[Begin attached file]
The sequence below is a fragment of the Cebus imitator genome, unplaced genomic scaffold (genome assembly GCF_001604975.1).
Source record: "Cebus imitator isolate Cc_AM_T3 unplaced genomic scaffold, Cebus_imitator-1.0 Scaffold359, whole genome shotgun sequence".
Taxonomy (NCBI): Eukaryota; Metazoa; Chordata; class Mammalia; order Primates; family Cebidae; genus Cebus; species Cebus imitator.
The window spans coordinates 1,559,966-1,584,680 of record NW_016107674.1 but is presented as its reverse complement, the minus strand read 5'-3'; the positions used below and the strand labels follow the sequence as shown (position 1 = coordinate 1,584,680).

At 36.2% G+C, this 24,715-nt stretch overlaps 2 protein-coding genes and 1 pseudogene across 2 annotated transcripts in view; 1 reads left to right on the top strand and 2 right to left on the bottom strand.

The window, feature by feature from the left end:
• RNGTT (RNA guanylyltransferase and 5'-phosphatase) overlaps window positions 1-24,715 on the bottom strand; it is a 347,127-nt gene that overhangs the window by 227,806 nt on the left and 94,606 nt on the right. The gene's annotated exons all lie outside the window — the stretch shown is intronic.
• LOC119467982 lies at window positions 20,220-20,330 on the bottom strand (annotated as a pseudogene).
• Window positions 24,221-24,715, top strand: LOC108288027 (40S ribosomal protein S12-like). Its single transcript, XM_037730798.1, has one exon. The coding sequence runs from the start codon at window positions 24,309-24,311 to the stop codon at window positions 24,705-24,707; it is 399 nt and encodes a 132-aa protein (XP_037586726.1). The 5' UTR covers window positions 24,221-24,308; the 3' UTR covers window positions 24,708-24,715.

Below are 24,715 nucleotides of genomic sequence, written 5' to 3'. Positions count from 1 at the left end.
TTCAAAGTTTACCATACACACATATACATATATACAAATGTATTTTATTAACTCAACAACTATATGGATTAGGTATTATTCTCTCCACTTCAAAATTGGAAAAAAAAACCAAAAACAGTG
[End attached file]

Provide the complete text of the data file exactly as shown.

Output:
The sequence below is a fragment of the Cebus imitator genome, unplaced genomic scaffold (genome assembly GCF_001604975.1).
Source record: "Cebus imitator isolate Cc_AM_T3 unplaced genomic scaffold, Cebus_imitator-1.0 Scaffold359, whole genome shotgun sequence".
Taxonomy (NCBI): Eukaryota; Metazoa; Chordata; class Mammalia; order Primates; family Cebidae; genus Cebus; species Cebus imitator.
The window spans coordinates 1,559,966-1,584,680 of record NW_016107674.1 but is presented as its reverse complement, the minus strand read 5'-3'; the positions used below and the strand labels follow the sequence as shown (position 1 = coordinate 1,584,680).

At 36.2% G+C, this 24,715-nt stretch overlaps 2 protein-coding genes and 1 pseudogene across 2 annotated transcripts in view; 1 reads left to right on the top strand and 2 right to left on the bottom strand.

The window, feature by feature from the left end:
• RNGTT (RNA guanylyltransferase and 5'-phosphatase) overlaps window positions 1-24,715 on the bottom strand; it is a 347,127-nt gene that overhangs the window by 227,806 nt on the left and 94,606 nt on the right. The gene's annotated exons all lie outside the window — the stretch shown is intronic.
• LOC119467982 lies at window positions 20,220-20,330 on the bottom strand (annotated as a pseudogene).
• Window positions 24,221-24,715, top strand: LOC108288027 (40S ribosomal protein S12-like). Its single transcript, XM_037730798.1, has one exon. The coding sequence runs from the start codon at window positions 24,309-24,311 to the stop codon at window positions 24,705-24,707; it is 399 nt and encodes a 132-aa protein (XP_037586726.1). The 5' UTR covers window positions 24,221-24,308; the 3' UTR covers window positions 24,708-24,715.

Below are 24,715 nucleotides of genomic sequence, written 5' to 3'. Positions count from 1 at the left end.
TTCAAAGTTTACCATACACACATATACATATATACAAATGTATTTTATTAACTCAACAACTATATGGATTAGGTATTATTCTCTCCACTTCAAAATTGGAAAAAAAAACCAAAAACAGTG